TWO coal-fired power stations placed on “standby” during the energy crisis have begun producing electricity for UK homes for the first time this winter.

The generation sites in West Burton, Lincolnshire, run by French energy giant EDF, started producing electricity on Tuesday afternoon.

It came as strikes in France reduced the amount of electricity the country could supply to Britain through undersea cables. Wind electricity production is also unusually low.

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The Government approached several coal-fired power stations last year that were set to close down, asking them to be on standby this winter amid an energy supply crunch.

The plants have been warmed up a few times so far this winter on cold, overcast and still days. But Tuesday is the first time they have started to produce electricity.

The National Grid Electricity System Operator (ESO) has to ensure there is always more electricity generation available than it expects households to use.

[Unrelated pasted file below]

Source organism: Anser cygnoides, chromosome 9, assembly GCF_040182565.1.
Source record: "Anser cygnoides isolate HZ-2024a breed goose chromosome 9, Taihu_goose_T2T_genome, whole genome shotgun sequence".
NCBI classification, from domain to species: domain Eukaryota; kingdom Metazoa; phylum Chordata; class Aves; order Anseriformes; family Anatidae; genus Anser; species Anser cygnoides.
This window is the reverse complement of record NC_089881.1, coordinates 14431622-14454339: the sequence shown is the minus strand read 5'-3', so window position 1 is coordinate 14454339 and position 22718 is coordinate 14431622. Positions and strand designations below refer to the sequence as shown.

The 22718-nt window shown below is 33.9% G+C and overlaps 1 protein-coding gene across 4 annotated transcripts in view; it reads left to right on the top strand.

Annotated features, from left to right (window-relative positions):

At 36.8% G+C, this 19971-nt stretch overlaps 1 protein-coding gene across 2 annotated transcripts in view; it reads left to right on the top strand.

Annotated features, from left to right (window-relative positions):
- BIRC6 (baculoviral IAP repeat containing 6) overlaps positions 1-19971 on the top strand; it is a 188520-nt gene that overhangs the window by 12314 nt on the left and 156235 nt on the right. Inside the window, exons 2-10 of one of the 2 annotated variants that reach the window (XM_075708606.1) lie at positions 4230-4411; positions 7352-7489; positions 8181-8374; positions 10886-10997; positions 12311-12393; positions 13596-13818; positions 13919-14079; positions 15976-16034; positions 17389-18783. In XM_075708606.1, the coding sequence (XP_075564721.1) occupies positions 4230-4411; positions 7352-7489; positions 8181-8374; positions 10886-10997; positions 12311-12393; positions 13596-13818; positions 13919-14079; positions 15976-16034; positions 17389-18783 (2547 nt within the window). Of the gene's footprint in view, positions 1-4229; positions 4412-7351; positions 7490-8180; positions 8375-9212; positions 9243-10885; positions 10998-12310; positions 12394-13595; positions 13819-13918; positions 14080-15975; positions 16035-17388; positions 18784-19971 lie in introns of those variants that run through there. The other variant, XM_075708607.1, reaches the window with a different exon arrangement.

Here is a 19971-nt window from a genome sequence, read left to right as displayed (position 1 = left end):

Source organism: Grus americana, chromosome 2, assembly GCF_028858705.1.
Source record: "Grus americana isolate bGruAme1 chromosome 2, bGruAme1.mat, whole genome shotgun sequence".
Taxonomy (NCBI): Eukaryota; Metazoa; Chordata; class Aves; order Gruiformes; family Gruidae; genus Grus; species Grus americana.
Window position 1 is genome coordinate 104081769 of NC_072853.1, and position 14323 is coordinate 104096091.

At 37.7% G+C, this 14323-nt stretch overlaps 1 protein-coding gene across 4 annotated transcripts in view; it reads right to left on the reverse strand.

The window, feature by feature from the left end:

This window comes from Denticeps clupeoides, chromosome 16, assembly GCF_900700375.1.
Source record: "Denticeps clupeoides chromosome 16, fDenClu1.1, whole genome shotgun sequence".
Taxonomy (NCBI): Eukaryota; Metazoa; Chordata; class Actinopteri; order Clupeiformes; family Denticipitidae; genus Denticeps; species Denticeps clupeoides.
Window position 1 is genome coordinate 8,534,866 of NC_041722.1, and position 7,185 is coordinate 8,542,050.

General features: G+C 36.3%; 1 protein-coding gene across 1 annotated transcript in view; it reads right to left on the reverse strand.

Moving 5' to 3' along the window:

It aims to keep a comfortable margin between the two, which led to the coal plants being activated on Tuesday – with blackouts in any parts of the UK said to be “highly unlikely”.

The ESO had also issued a so-called electricity margin notice, but cancelled it at around 3.30pm as it realised that it had enough power on the grid to meet demand.

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This is designed to let generators know that the margins are tighter than normal and to ask them if they can supply extra electricity.

“An electricity margin notice (EMN) has been issued to the market,” ESO said earlier in the day.

“This is a routine tool that we use most winters, and means we are asking generators to make available any additional generation capacity they may have. The EMN does not mean electricity supply is at risk.”